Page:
What do Brits want from retailers to help them eat healthier?

A survey of 2,000 people from Spoon Guru found consumers are concerned a poor diet could lead to health problems.

17 July 2019
image credit: Getty Images

  • 78% of consumers do not understand the daily recommended levels of salt, fat and sugar consumption.
  • Less than a quarter of shoppers think they can confidently decipher the value of nutrients in food.
  • 46% of shoppers would like retailers to do more to encourage healthy eating.
  • 54% of Brits want retailers to produce clearer food labels on packaging and shelves.
  • 34% would like taste tests to help discover healthy foods.
  • 33% want healthy recipes and 15% would like further education through the use of in-store nutritionists, cooking courses or apps.
  • Brits also want retailers to make healthy options cheaper (58%), put more promotions on healthy products (50%), provide better placement of healthy foods in-store (29%)– including healthy snacks by the checkout (24%) – and offer suggestions on healthy food swaps (27%).
  • A third of Brits are afraid of developing serious health-related illnesses and one in 10 respondents admitted they fear an early death due to an unhealthy diet.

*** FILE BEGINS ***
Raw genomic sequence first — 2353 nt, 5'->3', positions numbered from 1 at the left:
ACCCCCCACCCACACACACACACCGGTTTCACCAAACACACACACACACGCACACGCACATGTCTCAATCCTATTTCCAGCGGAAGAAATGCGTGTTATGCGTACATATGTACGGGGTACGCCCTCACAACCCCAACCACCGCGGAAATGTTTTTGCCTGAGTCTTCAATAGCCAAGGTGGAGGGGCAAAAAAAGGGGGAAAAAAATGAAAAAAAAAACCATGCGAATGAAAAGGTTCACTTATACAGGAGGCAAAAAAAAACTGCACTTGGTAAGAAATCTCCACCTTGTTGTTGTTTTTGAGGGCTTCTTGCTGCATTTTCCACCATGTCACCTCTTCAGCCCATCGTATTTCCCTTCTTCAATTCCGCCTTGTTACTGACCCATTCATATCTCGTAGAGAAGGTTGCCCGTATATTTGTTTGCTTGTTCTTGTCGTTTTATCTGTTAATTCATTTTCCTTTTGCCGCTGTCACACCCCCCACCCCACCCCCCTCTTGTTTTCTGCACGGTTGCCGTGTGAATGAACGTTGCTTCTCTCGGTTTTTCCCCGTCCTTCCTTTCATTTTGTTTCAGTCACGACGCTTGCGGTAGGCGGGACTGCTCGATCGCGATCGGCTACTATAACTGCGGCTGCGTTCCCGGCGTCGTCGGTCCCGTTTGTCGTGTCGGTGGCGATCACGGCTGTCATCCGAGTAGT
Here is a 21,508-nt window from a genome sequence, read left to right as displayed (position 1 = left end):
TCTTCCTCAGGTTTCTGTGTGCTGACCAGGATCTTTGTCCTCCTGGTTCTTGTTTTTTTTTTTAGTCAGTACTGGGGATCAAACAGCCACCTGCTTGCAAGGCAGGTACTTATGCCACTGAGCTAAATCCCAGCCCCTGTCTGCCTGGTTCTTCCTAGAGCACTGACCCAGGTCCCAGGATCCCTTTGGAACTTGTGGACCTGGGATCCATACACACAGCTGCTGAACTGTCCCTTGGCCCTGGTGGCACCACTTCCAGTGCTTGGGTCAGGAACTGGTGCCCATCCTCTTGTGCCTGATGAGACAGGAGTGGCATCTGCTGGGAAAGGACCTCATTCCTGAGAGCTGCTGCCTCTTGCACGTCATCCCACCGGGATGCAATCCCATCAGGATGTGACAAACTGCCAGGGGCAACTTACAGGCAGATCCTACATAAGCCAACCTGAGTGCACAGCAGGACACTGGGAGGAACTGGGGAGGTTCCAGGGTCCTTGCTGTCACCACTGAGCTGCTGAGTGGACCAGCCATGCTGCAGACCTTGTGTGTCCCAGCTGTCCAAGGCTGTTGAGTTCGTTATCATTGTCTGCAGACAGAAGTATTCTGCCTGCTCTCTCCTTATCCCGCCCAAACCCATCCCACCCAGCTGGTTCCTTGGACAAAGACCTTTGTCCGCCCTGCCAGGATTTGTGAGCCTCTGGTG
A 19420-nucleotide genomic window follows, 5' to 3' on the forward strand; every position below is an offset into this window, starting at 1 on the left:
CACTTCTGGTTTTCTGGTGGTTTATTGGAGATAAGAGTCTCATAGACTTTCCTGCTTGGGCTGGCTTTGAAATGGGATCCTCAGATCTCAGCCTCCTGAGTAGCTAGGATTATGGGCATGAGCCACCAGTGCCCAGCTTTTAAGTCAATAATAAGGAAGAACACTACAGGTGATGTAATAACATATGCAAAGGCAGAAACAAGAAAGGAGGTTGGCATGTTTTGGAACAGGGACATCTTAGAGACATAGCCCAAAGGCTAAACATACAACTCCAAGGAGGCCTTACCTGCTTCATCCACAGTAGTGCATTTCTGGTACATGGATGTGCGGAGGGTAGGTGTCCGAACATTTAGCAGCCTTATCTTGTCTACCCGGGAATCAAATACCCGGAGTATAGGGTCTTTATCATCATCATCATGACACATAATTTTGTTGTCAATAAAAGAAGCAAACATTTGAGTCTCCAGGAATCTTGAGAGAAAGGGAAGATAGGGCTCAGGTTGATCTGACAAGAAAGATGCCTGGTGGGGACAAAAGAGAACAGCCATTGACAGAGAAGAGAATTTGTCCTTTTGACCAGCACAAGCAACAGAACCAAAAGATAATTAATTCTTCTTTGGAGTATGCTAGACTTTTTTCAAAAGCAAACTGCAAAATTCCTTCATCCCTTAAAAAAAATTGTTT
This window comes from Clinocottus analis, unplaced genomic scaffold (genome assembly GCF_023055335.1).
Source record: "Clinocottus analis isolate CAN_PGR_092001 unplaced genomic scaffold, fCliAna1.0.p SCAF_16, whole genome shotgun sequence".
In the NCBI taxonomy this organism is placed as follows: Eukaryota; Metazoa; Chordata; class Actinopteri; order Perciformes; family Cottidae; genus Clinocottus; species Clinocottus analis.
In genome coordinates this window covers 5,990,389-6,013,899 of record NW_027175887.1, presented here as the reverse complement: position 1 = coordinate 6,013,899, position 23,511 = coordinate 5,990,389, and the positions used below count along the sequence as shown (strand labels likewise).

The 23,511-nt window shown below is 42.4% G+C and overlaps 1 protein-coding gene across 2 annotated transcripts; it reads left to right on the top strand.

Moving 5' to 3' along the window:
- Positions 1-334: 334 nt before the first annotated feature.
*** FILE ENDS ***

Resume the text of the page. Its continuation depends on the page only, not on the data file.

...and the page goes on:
• As a result, 67% of those surveyed stated they have tried to improve their health and wellbeing in the last 12 months.
  • 53% of consumers who have altered their diets in the last year revealed the cost of their weekly grocery shop had increased by up to £25 more each week.
  • The cost associated with eating healthy is proving to be the biggest barrier to changing their diet for 36% of those surveyed. 58% of respondents also claimed they would purchase healthier food if retailers lowered costs.
  • In a bid to eat healthier, 33% of UK consumers are now using sugar substitutes. These include honey and maple syrup (17%), stevia (11%), as well as agave nectar and coconut sugar (11%). Yet 39% of shoppers who say that they are making healthier choices are still adding sugar to their hot drinks.
  • 28% of respondents revealed they struggle to eat healthy dinners. While 38% admitted Friday evenings are for indulgence, midweek meals on Tuesday and Wednesday are also the unhealthiest days of the week.


“Brits are trying to adopt healthier diets, however, there is a need for further clarity around nutrition, in particular how to manage fat, salt, and sugar intake to prevent health-related illnesses,” said Markus Stripf, co-founder and CEO of Spoon Guru. “What is also clear from the research is that consumers are open to exploring the ways technology can assist in food discovery.”

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